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EDD Session: Ending Hunger and Undernutrition: It can be done faster

The numbers are staggering. Hunger and undernutrition are persistent and unacceptable human tragedies that cause and perpetuate poverty and have huge social and economic costs.  Yet, preventing malnutrition is one of the most efficient development interventions: malnutrition prevention programs deliver $16 in returns on investment for every $1 spent.

The case for improving food security and nutrition is clear; the challenge comes in accomplishing it and progress has been too slow.

Is it the lack of political will?

At the international level, it is difficult to ignore the significant focus placed in recent years on issues relating to agriculture, food security and nutrition. From the establishment of the Zero Hunger Challenge, as Ban Ki-moon’s personal commitment to these issues; to the long negotiations that led to SDG2 Ending Hunger as a stand-alone Sustainable Development Goal; to the International Conference on Nutrition last year and the inclusion of nutrition in the work streams of the UN Committee on World Food Security and finally the recent declaration of the Decade on Nutrition

Our political leaders seem to have understood that we cannot secure sustainable development until we address the persistent food and nutrition challenges undermining opportunities for the planet’s poorest and most vulnerable people.

The EDD session explored innovative strategies that support global, regional and national initiatives for accelerating progress to end hunger and undernutrition.

4 leading experts on agriculture and nutrition attended, ranging from international agronomic research to civil society organizations. The experts demonstrated how they are working towards ending hunger and undernutrition. These experts included:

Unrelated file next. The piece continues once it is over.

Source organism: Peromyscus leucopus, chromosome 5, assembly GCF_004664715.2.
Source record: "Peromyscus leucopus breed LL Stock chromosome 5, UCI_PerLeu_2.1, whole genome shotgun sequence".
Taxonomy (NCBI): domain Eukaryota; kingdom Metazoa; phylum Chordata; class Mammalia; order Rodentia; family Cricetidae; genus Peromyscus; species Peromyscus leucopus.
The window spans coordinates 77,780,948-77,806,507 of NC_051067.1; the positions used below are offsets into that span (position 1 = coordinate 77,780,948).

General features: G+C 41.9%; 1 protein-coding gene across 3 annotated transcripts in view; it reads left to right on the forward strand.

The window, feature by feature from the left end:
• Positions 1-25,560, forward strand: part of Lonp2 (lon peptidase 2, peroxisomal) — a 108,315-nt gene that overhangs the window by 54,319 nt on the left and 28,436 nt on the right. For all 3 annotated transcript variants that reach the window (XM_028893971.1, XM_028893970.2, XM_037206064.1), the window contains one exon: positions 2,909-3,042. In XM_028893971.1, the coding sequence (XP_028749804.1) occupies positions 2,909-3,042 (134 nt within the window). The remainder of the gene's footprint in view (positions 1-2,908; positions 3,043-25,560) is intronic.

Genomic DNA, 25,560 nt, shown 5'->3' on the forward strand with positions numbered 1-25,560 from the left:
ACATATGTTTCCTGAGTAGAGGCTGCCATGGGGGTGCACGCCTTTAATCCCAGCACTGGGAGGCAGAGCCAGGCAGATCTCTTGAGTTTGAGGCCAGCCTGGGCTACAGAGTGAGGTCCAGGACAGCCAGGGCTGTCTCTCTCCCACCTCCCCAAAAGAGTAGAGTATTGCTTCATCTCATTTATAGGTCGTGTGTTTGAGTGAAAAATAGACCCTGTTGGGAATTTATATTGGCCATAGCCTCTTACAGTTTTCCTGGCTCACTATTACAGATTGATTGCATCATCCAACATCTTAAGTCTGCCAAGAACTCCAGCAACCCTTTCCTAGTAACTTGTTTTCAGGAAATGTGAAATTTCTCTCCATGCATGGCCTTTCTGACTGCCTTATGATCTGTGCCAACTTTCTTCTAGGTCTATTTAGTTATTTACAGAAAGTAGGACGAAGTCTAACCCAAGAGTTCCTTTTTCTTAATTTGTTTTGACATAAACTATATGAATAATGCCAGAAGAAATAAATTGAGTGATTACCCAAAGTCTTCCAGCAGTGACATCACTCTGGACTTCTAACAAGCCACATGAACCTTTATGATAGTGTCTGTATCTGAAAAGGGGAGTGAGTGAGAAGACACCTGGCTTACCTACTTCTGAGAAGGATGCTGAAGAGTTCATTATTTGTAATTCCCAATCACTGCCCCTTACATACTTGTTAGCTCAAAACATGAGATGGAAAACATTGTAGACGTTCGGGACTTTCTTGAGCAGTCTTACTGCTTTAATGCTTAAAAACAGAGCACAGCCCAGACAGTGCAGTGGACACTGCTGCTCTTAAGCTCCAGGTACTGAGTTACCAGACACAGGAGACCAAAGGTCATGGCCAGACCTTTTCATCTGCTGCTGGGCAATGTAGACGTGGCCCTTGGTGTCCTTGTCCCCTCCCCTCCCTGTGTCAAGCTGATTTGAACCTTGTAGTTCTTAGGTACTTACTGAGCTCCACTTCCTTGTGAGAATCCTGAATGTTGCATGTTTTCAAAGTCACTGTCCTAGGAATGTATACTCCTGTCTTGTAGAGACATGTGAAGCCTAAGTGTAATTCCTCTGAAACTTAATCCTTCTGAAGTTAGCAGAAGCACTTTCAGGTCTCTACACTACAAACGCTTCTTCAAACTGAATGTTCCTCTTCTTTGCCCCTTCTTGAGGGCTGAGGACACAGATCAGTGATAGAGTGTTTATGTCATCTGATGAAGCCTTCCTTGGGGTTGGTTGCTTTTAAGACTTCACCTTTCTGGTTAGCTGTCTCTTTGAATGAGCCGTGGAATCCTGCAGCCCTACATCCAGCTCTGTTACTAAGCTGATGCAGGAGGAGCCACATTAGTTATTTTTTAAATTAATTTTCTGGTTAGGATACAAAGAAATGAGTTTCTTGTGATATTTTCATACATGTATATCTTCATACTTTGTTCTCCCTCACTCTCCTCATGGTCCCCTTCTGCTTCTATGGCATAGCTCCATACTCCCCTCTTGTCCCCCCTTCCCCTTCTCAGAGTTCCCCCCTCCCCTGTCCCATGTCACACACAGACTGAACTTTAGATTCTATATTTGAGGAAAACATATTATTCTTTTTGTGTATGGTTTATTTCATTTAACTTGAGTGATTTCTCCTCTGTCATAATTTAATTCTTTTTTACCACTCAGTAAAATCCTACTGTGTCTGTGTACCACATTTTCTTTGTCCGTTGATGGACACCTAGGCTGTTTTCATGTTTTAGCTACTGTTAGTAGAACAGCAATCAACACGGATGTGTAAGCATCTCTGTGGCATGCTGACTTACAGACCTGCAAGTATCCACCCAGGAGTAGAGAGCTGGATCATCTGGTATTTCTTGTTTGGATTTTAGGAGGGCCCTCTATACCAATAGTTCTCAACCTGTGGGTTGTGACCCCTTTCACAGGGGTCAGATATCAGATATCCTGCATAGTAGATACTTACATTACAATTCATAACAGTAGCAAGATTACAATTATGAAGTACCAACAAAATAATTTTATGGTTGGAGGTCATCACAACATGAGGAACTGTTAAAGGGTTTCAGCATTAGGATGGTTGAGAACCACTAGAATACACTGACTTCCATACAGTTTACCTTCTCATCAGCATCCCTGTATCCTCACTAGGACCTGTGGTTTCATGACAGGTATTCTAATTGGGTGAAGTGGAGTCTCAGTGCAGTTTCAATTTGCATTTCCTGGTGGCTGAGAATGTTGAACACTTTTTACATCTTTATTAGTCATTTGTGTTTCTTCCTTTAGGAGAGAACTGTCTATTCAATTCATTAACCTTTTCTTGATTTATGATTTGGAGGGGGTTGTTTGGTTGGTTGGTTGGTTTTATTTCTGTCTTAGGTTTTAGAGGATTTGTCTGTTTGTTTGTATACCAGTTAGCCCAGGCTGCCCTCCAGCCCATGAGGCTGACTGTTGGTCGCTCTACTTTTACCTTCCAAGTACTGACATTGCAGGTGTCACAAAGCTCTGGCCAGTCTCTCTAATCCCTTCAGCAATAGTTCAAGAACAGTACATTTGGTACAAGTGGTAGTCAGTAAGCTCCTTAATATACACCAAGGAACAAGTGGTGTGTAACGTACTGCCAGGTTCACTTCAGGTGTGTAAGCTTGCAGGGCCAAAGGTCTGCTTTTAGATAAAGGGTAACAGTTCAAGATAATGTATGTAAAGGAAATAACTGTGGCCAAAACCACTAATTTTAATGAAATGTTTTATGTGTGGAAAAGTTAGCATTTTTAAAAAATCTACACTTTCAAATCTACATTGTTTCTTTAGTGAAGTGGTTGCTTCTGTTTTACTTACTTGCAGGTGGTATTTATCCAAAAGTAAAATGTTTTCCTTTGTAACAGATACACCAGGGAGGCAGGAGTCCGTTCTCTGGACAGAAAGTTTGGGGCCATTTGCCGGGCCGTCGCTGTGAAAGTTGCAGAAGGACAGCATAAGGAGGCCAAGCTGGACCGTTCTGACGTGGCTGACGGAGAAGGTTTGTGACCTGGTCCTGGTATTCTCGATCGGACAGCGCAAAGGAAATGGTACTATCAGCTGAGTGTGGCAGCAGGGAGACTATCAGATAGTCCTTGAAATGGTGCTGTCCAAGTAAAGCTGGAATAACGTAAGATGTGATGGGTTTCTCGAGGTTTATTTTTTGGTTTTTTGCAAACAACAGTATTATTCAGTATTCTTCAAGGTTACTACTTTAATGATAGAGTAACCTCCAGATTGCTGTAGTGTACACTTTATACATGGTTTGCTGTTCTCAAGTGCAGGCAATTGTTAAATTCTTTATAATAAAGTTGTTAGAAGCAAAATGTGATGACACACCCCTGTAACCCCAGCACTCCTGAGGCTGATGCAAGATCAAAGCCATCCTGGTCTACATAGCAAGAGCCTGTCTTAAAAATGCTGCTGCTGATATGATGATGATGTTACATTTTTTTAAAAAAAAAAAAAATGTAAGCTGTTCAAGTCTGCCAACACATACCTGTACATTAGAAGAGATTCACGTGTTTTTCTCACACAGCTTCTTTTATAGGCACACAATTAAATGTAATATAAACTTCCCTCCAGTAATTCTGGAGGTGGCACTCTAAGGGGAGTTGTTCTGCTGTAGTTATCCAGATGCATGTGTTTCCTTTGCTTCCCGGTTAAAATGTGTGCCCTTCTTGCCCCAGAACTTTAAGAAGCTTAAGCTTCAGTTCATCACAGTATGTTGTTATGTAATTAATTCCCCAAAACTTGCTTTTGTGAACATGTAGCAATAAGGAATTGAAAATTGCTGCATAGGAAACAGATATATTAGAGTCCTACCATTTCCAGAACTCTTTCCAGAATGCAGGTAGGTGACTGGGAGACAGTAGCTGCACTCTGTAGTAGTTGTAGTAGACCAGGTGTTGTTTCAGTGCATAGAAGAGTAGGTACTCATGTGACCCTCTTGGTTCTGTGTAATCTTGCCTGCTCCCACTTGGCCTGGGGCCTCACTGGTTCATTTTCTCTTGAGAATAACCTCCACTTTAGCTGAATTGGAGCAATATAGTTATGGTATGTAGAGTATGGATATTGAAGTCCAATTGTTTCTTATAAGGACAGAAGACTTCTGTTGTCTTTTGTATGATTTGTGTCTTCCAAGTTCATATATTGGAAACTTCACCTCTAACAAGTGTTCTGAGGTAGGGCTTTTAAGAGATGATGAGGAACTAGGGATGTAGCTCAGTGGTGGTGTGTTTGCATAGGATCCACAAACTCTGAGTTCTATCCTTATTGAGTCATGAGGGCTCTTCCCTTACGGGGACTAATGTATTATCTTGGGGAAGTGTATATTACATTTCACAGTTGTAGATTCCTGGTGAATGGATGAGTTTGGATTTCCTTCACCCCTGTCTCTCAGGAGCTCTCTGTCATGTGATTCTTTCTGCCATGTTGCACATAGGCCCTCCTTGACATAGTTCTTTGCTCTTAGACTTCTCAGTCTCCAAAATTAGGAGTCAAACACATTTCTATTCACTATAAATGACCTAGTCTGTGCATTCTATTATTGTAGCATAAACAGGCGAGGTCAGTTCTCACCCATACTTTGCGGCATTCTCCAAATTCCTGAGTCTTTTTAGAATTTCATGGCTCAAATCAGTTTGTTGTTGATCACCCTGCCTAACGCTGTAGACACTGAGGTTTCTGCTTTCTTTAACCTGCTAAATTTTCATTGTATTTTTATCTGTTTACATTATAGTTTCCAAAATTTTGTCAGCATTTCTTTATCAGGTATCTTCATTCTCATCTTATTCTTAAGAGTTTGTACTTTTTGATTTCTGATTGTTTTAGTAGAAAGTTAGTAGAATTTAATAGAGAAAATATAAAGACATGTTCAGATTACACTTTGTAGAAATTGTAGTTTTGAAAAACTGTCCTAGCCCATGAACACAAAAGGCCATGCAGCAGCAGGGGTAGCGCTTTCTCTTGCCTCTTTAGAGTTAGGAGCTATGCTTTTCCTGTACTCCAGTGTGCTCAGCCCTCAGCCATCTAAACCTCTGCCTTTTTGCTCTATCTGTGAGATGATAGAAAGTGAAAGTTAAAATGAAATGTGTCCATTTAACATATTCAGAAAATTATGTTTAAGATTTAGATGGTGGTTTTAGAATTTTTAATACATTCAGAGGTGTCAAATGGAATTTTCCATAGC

1. Shenggen Fan, Director General, International Food Policy Research Institute (IFPRI)
  2. Till Wahnbaeck, CEO of Welthungerhilfe
  3. Michael Hailu, Director of the Technical Centre for Agricultural and Rural Cooperation (CTA)
  4. Connell Foley, Director of Strategy, Advocacy and Learning, Concern Worldwide

It was agreed that there is a need to develop innovations in the delivery of known interventions and the session explored experiences to achieve development impact fast and among the hardest to reach populations.

The panelists highlighted the importance of linking country experiences with the international SDG agenda. They demonstrated the specific needs of fragile states and countries in protracted crisis and shared some best practices in development to better target development investments (technology, market-based approaches, value-chain approaches, ICTs).

When we work together, our collective impact can achieve the changes needed to sustainably transform lives, communities, and the future. To achieve optimal impact, coordinated decisions across multiple sectors of society must be informed by the best knowledge available on action and implementation.

Eradicating malnutrition requires perseverance from all of us.

Morgane Danielou

Morgane has been working in international development and communications in relation to the agrifood sector for the past 15 years. She has worked for international organizations, NGOs, and the private sector. She has been a spokesperson for specific industries as well as business groups in international policy processes. For two years, she was the private sector representative at the UN Committee on World Food Security where she helped found the Private Sector Mechanism. She was also vice-chair of the Food and Agriculture Committee of the Business and Industry Advisory Committee (BIAC) to the OECD. Morgane is passionate about building engagement with diverse stakeholders and representing civil society in United Nations processes and agencies. She has a strong background in corporate and digital communications.

Prior to joining Emerging Ag, Morgane was Director of Communications at the International Fertilizer Industry Association (IFA). During her time at IFA, she co-chaired the Farming First coalition. She also worked for the World Bank and the International Food Policy Research Institute (IFPRI). She has conducted fieldwork in Latin America and Africa. A French national, Morgane is fluent in French, English, Portuguese and Spanish. She holds a Master of Science in Development Studies from the London School of Economics, an MBA from the Sorbonne Graduate Business School, a BA in History from the Sorbonne University and a BA in Chinese from the International Institute of Oriental Languages.

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